Professor Bernstein is the Nuclear Data Group Leader at Lawrence Berkeley National Laboratory (LBNL). He leads the Data Evaluation for Applied Nuclear Science (DEANS) project at UC-Berkeley as a part of the US Nuclear Data Program. Dr. Bernstein is an advisor to the Nuclear Data Services Section of the International Atomic Energy Agency.

  • Jon Batchelder

    Dr. Batchelder is the scientific facility manager for the High Flux Neutron Generator. He is an Assistant Research Engineer in the LBNL/UC-Berkeley Nuclear Data group and a nuclear structure evaluator with more than 20 years of experience measuring the properties of unstable nuclei using radioactive beams and decay spectroscopy.


  • Jon Morrell

    Jon is a Ph.D. student in the UC Berkeley department of Nuclear Engineering. He maintains and operates the HFNG, and his research interests are in nuclear data, Monte-Carlo methods and medical isotope production. He also performs experiments at the 88" cyclotron at LBNL, and when he's not measuring cross-sections you can find him skiing at Lake Tahoe.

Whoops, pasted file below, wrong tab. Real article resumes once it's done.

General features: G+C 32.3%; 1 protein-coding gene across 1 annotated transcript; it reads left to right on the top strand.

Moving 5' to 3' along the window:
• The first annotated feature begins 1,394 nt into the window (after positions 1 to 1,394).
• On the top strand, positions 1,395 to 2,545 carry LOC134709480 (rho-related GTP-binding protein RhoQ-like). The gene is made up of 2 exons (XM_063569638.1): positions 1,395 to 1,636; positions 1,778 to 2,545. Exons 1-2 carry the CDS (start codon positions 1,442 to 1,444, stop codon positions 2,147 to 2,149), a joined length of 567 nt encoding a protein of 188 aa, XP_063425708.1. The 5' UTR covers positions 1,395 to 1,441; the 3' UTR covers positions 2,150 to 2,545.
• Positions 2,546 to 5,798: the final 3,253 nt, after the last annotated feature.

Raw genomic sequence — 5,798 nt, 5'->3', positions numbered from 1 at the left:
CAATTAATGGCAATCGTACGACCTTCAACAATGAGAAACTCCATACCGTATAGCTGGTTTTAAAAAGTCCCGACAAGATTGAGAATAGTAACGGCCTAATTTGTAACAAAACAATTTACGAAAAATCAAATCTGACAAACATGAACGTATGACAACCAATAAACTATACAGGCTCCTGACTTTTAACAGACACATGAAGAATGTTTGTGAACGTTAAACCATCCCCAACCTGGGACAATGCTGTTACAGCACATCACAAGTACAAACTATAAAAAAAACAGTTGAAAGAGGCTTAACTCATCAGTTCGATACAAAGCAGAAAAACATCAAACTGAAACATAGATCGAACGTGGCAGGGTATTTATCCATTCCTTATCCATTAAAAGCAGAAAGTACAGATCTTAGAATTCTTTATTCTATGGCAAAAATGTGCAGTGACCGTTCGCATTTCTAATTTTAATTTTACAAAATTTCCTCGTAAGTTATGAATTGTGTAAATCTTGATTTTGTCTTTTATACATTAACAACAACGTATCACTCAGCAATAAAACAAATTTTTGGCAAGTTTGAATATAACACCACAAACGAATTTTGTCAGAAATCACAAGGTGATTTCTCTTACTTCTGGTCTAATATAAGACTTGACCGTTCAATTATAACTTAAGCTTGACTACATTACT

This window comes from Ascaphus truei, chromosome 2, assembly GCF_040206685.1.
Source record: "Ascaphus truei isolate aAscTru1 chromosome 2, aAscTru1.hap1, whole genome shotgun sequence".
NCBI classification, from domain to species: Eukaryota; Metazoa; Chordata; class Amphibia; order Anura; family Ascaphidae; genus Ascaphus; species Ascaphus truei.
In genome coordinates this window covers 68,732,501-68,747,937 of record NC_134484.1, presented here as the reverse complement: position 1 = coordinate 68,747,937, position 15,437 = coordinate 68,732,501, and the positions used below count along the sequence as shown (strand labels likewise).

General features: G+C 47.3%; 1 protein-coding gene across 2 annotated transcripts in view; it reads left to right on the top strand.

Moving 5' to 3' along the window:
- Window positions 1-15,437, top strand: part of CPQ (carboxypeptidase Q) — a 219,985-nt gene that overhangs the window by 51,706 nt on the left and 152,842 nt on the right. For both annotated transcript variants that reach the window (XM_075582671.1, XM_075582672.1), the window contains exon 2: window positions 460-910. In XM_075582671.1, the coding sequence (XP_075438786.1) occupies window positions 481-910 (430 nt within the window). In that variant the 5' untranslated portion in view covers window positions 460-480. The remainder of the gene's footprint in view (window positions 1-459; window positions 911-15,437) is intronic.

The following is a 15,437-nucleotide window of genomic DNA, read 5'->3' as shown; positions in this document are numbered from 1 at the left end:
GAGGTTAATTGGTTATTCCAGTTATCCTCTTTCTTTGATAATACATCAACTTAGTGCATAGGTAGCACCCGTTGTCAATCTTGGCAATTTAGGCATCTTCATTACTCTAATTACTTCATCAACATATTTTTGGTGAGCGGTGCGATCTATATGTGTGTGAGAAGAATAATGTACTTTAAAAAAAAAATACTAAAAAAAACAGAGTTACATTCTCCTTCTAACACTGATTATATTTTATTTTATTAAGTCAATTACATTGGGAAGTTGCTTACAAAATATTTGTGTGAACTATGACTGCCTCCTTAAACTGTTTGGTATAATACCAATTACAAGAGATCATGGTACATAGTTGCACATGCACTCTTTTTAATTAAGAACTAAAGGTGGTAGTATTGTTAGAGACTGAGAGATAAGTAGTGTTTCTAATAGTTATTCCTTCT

• Max Wallace

    Max is completing his bachelor's in Nuclear Engineering following an eighteen year career in software development writing high-speed decision systems for Fortune 500 companies. He currently supports HFNG operations in the group's nuclear structure investigations, but his near-term goal is pursuing PhD studies in fusion plasma geometries, plasma-material interactions, and snowflake divertor configurations.

  • William Heriot

    I'm a Chemical/Nuclear Engineering undergraduate eager to get into research. My research interests are anything you're willing to explain to me and my career goals are either working at a National Lab or building a Chocolate factory.

  • Charles M. Johnson

    Future Goals: I hope to serve in the U.S. submarine force and eventually design/work with small modular reactors.

Professional Advisors

  • Howard Matis

    Recent research includes building a Luminosity detector for the CERN LHC, studying neutrinos for the IceCube collaboration, and designing and building a high resolution tracking detector for STAR at the RHIC accelerator. I am also a Affiliate Staff Scientist at Lawrence Berkeley National Laboratory.